Infrastructure
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Based on facts either observed and verified firsthand by the reporter, or reported and verified from knowledgeable sources.

New indoor pickleball ‘hub’ to open in March

Westshore facility arrives as local councils try to serve both the sport's growing popularity and neighbours' concerns about space and noise

Mark Brennae
January 23, 2024
Infrastructure
News
Based on facts either observed and verified firsthand by the reporter, or reported and verified from knowledgeable sources.

New indoor pickleball ‘hub’ to open in March

Westshore facility arrives as local councils try to serve both the sport's growing popularity and neighbours' concerns about space and noise

Mark Brennae
Jan 23, 2024
The current indoor courts in Crystal Garden. Photo: Mark Brennae / Capital Daily
The current indoor courts in Crystal Garden. Photo: Mark Brennae / Capital Daily
Infrastructure
News
Based on facts either observed and verified firsthand by the reporter, or reported and verified from knowledgeable sources.

New indoor pickleball ‘hub’ to open in March

Westshore facility arrives as local councils try to serve both the sport's growing popularity and neighbours' concerns about space and noise

Mark Brennae
January 23, 2024
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New indoor pickleball ‘hub’ to open in March
The current indoor courts in Crystal Garden. Photo: Mark Brennae / Capital Daily

Pickleballers will have a permanent, indoor place to play on the Westshore beginning in March.

A group that includes two area sports equipment businesses, has secured an industrial space—with 27-foot ceilings—to build six private indoor courts in Langford under the name the Victoria Pickleball Centre (VPC).

“VPC is unbelievably excited to offer a private pickleball centre to Victoria,” Brittany Buna, one of the partners and the group’s spokesperson, tells Capital Daily.

The group has signed a five-year lease with option, on warehouse space at 2950 Westshore Parkway. A recent real estate ad (now deleted) suggests the space was priced at $20/square foot, while parts of the complex can be seen in this 2023 real estate video.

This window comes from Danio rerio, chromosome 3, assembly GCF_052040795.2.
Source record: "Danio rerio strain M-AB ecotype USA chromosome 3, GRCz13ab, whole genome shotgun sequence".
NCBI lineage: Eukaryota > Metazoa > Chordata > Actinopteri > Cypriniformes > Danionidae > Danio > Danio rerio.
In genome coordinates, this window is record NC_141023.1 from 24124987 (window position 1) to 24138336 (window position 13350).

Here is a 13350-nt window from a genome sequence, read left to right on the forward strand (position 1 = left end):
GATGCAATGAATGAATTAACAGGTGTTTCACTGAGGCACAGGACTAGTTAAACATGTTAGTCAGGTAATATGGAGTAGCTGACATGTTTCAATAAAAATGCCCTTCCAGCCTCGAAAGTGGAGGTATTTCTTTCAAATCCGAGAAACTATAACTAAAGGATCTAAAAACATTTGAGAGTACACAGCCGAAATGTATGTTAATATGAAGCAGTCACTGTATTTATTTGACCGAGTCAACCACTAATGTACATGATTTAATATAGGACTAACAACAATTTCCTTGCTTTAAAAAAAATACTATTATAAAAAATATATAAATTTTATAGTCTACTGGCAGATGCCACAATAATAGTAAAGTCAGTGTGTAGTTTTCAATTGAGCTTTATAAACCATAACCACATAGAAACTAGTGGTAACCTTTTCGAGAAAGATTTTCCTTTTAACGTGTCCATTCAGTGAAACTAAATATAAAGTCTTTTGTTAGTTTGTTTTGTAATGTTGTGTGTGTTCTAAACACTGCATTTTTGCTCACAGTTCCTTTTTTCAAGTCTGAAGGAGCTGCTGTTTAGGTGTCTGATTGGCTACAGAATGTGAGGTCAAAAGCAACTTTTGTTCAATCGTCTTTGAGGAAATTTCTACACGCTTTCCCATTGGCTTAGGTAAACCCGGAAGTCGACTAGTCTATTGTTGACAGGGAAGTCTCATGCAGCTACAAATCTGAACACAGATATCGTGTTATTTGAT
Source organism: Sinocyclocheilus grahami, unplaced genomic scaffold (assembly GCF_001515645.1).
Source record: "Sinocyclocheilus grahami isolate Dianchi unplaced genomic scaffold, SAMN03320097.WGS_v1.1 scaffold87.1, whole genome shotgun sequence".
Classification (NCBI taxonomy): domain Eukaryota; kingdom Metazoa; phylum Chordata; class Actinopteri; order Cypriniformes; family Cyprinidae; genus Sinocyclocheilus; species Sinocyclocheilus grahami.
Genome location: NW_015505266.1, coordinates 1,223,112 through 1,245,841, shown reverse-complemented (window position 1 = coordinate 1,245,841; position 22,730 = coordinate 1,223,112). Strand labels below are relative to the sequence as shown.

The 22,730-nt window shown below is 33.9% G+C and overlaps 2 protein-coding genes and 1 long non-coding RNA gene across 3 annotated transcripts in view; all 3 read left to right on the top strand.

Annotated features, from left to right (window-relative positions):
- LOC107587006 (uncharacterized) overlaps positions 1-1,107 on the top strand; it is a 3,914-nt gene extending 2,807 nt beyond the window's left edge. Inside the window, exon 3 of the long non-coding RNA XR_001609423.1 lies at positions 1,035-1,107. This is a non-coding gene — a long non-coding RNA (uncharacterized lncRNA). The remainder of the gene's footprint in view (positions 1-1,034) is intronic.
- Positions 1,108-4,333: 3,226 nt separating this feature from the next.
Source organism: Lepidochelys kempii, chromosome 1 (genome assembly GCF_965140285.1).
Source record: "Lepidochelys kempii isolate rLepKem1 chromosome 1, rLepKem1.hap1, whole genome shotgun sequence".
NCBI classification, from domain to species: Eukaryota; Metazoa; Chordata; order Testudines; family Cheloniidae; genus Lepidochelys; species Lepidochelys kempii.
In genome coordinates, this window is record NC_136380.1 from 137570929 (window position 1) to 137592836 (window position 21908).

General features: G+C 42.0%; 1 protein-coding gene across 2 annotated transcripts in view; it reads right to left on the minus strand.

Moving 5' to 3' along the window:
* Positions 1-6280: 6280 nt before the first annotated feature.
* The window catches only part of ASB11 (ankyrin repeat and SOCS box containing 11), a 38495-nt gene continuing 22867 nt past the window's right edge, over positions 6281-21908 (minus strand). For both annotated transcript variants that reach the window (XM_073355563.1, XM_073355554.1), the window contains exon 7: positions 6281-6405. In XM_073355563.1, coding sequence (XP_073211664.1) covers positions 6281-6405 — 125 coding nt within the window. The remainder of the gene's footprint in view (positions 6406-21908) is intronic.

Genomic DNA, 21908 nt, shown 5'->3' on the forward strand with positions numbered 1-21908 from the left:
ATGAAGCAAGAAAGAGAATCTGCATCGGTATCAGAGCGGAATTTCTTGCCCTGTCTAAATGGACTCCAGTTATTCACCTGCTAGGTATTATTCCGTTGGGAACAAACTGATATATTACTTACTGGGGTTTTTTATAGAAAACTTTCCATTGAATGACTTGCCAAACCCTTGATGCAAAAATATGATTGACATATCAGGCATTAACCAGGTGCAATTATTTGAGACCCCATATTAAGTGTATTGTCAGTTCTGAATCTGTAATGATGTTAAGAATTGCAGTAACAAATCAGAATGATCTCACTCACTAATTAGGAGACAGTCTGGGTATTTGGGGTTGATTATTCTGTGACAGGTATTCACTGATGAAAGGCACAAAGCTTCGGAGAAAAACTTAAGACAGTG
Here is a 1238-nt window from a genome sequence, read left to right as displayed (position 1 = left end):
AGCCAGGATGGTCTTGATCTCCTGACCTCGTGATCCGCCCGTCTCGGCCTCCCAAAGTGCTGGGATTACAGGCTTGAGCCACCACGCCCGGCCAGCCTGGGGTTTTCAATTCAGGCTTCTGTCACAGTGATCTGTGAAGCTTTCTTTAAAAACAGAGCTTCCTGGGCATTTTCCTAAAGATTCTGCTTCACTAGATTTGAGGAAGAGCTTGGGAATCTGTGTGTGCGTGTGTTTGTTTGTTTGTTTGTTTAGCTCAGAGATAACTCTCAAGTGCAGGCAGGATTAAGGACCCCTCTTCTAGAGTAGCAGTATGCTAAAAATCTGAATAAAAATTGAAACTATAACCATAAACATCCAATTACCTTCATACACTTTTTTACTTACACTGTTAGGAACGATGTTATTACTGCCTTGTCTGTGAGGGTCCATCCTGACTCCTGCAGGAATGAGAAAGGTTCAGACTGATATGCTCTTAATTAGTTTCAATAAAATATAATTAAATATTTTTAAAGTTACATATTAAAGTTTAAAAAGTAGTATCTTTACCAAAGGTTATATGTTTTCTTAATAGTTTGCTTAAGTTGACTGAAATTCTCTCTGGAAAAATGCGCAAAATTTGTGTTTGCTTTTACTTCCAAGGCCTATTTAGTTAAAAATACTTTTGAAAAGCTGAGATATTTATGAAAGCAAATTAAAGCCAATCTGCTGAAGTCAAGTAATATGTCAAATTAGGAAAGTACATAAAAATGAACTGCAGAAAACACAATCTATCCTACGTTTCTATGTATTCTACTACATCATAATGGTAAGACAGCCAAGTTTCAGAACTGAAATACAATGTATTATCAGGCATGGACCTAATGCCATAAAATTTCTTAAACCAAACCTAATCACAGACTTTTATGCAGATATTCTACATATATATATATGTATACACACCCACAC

Plans for the VPC include a pro shop with rental equipment, and food and beverage service. Buna said the VPC will offer group and private lessons, and host tournaments and events.

“We want this to be the hub of all things pickleball,” Buna said.

Asked whether Victorians would drive to the Westshore to play indoors, Buna said, “Absolutely. They’ve been asking for it for what seems like forever.”

With a shortage of indoor facilities, the City of Victoria recently cordoned off one floor of the Crystal Garden in downtown Victoria to temporarily house a pair of pickleball courts (they opened Jan.9) for five weeks.

The addition of outdoor courts at Beacon Hill Park has proven popular and six more are on their way with the revitalization of Topaz Park

Along with Buna, a lawyer and longtime pickleball proponent, the ownership pairing of racquet specialty store Courtside Sports and sport court construction company Victoria PlayCo seems a natural fit. Courtside Sports has been supplying equipment to racquet sports players in the community since 1990 and Victoria PlayCo has been around since ‘79, priding itself on being the only Island enterprise specializing in building tennis and pickleball courts—and knows a thing or two about how to cover the building’s concrete floor with a synthetic playing surface.

The trio says it hopes to attract 200+ members and plans to keep room for non-members to play for a drop-in fee.

“There will be a variety of membership options in hopes to fit all needs,” Buna tells Capital Daily, adding she anticipates the facility to be open seven days a week with playing times between 6am and 10pm, depending on staffing and interest. 

A Pacific NorthWest sport that keeps growing locally